14 Tokimeki Check-in!
Another Peach Princess publication, another AO rating. As a voluntary body, the ESRB is rendered powerless when a property is distributed via a means that lacks any real supervision. A visual novel available only on PC, Tokimeki Check-in! was not designed to be sold in stores, furthermore, dating sims tend to be more readily available on Microsoft Windows than consoles. Tokimeki Check-in! employes its AO rating as a marker of quality. This stamp would have instantly attracted the attention of anyone seeking a more grown-up visual novel. Boasting multiple endings and an array of girls to pursue, Tokimeki Check-in! is a step above Peach Princess' other titles.
13 Grand Theft Auto: San Andreas (Original)
Rockstar loves to court controversy, but the studio crossed the line with Grand Theft Auto: San Andreas. The action-adventure franchise's reputation is built on surprising players and, by extension, media outlets willing to provide free publicity. Regardless of all the many stunts pulled by Rockstar, the publisher would never actually create an AO game. Such a rating is essentially a ban, and Grand Theft Auto is not a small Japanese visual novel aimed at a niche audience. San Andreas' infamous Hot Coffee mini-game proved to be the straw that broke the camel's back, and Rockstar had to remove this segment to appease the ESRB.
As someone with literal DAYS clocked into RollerCoaster Tycoon 3, business simulation games can be oddly hard to put down. Who could have predicted such a dull-sounding genre would spawn a seemingly endless amount of fun projects? Also known as Lula, WET shines the spotlight on the entertainment industry, although Hollywood is not the focus. Inaugurated in 1998, WET spawned six sequels and spin-offs, including a virtual Tamagotchi game published by Take-Two Interactive. Proving to be more successful than most AO projects, is Lula any good? No, not really. The graphics are crude but generally not too bad, but the simulation elements are a bit too simplistic.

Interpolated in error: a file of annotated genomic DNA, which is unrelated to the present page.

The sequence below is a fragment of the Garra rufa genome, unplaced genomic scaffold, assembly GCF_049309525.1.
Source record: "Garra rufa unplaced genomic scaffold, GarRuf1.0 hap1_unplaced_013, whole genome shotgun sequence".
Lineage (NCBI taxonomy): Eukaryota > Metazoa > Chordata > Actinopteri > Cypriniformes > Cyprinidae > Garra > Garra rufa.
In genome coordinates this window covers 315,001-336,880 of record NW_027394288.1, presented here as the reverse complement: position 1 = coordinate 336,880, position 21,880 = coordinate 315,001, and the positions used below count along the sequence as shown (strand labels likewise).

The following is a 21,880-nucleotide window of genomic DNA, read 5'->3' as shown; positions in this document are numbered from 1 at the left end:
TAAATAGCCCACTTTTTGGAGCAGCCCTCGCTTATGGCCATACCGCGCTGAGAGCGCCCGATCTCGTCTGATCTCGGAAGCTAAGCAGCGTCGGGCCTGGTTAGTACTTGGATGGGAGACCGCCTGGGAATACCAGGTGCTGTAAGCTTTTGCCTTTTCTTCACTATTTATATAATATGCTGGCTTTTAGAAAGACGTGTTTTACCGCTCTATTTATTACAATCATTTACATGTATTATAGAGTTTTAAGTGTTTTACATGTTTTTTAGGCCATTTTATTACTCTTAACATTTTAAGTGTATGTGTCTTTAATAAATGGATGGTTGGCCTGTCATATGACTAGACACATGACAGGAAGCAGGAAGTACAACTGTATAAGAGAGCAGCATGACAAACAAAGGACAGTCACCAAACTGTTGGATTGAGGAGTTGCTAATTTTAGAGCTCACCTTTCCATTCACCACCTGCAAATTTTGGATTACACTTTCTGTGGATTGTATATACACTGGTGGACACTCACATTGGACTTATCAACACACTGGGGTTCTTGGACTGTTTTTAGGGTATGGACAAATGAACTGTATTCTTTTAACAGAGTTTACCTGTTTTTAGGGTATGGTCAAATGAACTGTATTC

11 Thrill K
Technically, Paradox Development's 1998 fighter has never seen a release date. Completed but rewarded an AO rating, this PlayStation exclusively was effectively canceled and labeled as "do not resuscitate." A 3D arena fighting game boasting the option to feature four combatants on a single screen - a technical marvel for the time - Thrill K takes place in the below and each character is rather fond of leather. Going to a store and picking this title up might not be an option, but Paradox Development's game was widely available on the open seas. As a fighting game, Thrill K is actually pretty good, but the darker aesthetic and deranged cast made this a straightforward pick for the higher rating.
10 Critical Point
A couple of Western developers have earned the dreaded AO rating, but Asian studios are definitely the stars of the show. In certain cases, the creator could not possibly believe the ESRB would reward anything other than an AO rating. Penned by Mobile Suit Gundam's Kenichi Matsuzaki, Critical Point is a dating sim centering around an officer sent to a military base to investigate a possible sabotage attempt. As far as premises go, Critical Point could do worse, but why was an AO rating selected for it? Well, the base is solely run by women. You do the math.
9 Water Closet: The Forbidden Chamber
Burn the name Peach Princess into your memory, as they will appear frequently throughout this article. The proud publishers of five AO-rated games, this company had to simply be trolling the ESRB. Water Closet: The Forbidden Chamber is a grown-up game with static images depicting the very worst humanity has to offer. Nowadays, these type of projects are a dime-a-dozen, but 2001 was an entirely different age. RPG Maker was only starting to catch on, so studios like Peach Princess existed to provide a more adult experience. In such a climate, an AO rating would have been seen as a form of advertisement.
8 Snow Drop
Created by Sweet Basil and published by Peach Princess, Snow Drop takes place in a ski lodge and stars a generally youngish cast. Boasting some nice artwork and visually pleasant character designs, Snow Drop is far less soul-crushing than Water Closet: The Forbidden Chamber. Barely lasting an hour, the campaign covers a five-day trip and presents the protagonist with multiple potential companions. Thankfully, the content and imagery are quite tame, although Snow Drop was invariably destined to land an AO rating. Visual novels have evolved considerably since the early 2000s, and the same can be said for grown-up titles. Snow Drop is merely a drop in the ocean.